Robotic Plant

Barbara Mazzolai
Italian Institute of Technology in Genoa

Plants could soon have robotic counterparts. Barbara Mazzolai from the Italian Institute of Technology and colleagues are creating a system that mimics the behaviour of roots. The team plans to use bespoke soft sensors for underground exploration, tips that grow by unwinding material and a mechanism to reduce friction when penetrating the soil. The artificial system will be equipped to detect gravity, water, temperature, touch, pH, nitrate and phosphate.

Researchers working on the Plantoid project, led by Barbara Mazzolai of the Italian Institute of Technology, in Pontedera, hope to develop robot plant roots that will be as good as the real things, if not better. In doing so, they seek to understand how real roots work and also to devise machines that might monitor soil pollution, prospect for minerals and look for water.

Modelling a growing root is complex because it bends while increasing in length, adding cells on the opposite side from the direction in which it is heading. At the same time, a root perceives several physical and chemical stimuli at once and prioritises them; how it makes these decisions is not completely understood. “The mock-ups and prototypes we’ve developed aim to validate some of the functions and features of plant roots,” says Mazzolai.

In addition to mimicking a single root, the team is also looking at how roots interact with each other, coordinating their movements through soil. “New findings could be the basis for novel swarm intelligence,” says Mazzolai.

The system could produce more energy-efficient robots that can adapt to their environment. An obvious use for plant-like robots is environmental monitoring in soil, but their knack for exploration and ability to anchor themselves could have applications in space.

They also have potential uses in medicine, for example as flexible, growing endoscopes that can move easily inside a human body. “The ability to bend, grow at low pressure and with low friction while adapting to the surrounding environment could offer a new vision for medical tools,” says Mazzolai.

Robotic roots could be used to monitor changes in the soil, with sensors to measure nitrate, pH, water, temperature, and even gravity. Creator Barbara Mazzolai says they could also be used as a medical device. “The ability to bend, grow at low pressure and with low friction while adapting to the surrounding environment could offer a new vision for medical tools,” she told New Scientist. Imagine vaguely tentacle shaped sensors growing inside you during surgery.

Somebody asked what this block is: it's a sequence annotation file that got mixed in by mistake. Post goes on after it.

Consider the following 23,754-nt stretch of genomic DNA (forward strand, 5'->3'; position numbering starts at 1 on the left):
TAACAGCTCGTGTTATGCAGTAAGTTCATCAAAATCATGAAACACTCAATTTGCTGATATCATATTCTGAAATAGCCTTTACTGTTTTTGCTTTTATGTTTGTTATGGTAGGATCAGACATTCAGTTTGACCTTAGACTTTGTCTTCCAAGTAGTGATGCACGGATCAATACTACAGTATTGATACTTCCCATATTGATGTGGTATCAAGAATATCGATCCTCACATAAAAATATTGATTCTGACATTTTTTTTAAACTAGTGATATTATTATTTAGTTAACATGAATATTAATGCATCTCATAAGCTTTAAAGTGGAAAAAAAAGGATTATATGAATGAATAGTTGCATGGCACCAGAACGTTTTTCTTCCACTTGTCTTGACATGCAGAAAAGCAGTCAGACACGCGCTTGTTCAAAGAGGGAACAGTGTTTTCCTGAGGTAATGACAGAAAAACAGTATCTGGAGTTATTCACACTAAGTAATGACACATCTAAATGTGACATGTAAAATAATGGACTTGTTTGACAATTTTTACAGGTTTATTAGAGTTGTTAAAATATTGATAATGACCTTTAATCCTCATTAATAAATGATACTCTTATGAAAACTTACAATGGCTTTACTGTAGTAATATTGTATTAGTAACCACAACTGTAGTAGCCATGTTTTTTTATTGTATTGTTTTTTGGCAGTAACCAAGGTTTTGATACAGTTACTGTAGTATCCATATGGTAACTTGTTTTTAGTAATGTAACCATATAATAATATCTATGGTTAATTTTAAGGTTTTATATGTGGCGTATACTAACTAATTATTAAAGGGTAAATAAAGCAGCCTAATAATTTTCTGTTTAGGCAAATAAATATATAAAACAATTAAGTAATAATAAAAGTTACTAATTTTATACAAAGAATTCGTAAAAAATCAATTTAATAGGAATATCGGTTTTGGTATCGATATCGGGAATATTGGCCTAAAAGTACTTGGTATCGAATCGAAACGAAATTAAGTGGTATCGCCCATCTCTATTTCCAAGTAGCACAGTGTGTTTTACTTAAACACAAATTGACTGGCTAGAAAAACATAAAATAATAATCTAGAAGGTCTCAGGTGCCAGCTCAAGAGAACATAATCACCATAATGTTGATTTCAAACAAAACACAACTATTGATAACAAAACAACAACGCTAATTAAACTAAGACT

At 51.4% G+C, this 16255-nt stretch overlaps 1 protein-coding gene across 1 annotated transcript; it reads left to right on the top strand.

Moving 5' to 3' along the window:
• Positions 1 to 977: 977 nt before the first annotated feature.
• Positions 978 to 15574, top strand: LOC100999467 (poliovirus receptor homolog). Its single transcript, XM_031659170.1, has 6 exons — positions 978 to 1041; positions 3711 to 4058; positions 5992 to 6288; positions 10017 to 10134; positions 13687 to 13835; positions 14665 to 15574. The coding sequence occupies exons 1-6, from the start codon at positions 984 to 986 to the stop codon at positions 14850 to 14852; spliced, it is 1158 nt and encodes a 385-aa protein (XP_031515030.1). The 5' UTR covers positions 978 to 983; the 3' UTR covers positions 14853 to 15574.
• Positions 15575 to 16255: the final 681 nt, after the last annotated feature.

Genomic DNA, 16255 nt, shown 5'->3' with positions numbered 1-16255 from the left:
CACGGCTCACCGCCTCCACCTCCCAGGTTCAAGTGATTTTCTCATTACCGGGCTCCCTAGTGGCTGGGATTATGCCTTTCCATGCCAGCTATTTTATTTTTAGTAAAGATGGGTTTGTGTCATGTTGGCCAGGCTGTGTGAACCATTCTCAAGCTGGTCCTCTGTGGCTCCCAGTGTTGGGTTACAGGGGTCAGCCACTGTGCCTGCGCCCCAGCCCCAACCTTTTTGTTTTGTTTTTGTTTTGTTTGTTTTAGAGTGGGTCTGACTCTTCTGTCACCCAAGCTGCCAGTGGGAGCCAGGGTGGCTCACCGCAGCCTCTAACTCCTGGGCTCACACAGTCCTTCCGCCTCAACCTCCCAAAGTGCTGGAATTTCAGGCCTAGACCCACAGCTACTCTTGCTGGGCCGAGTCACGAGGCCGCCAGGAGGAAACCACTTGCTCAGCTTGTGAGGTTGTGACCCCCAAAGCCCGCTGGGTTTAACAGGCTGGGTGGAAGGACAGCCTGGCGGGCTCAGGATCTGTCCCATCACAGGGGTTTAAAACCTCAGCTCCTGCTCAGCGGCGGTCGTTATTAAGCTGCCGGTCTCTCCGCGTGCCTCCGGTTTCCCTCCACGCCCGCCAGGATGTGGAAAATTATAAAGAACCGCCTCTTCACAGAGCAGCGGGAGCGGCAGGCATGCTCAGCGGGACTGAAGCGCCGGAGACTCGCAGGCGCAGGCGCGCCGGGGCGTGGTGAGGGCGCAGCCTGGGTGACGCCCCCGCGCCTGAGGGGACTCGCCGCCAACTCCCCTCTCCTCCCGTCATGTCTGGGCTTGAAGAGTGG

The plantoid, of which Dr Mazzolai plans to demonstrate a partial prototype on July 29th at a conference at the Natural History Museum in London, will have a central stem containing a reservoir of liquid plastic of a sort that can be frozen by ultraviolet light. Half a dozen cylindrical roots will branch off this stem, and the plastic will flow through these from the reservoir to the tip. As in a real root, the tip will be a specialised structure. Instead of being a cone containing a meristem (a cluster of proliferating cells that drives the root’s growth) it will be a cone containing a motor, a light-emitting diode and a battery. The motor will suck liquid plastic through the root and push it to the periphery of the cone. Once there, the liquid will be solidified by ultraviolet rays from the diode, extending the cylinder and forcing the cone farther into the soil. As in real life, the gentle but relentless pressure of the root’s growth should be enough to make it advance through the soil, fractions of a millimetre at a time. The researchers expect their prototypical robotic roots to be able to penetrate up to a metre of real soil.

The direction of growth is controlled by a material known as an electro-rheological fluid, which is also stored in the cone. Such fluids become more viscous when an electric current is applied to them, and changing the viscosity on one side of a root but not the other, using current from the battery, causes the direction of growth to vary.

One thing missing from the prototypes is a control system that responds to the root’s environment. The plan is to fit the next generation of cones with sensors that look for whatever the root is designed to find, and control its growth accordingly. Writing the software for these sensors may illuminate how real roots work. According to Dr Mazzolai, the first person to ask about that was Charles Darwin. He could not come up with an answer, and 130 years later no one else has either.


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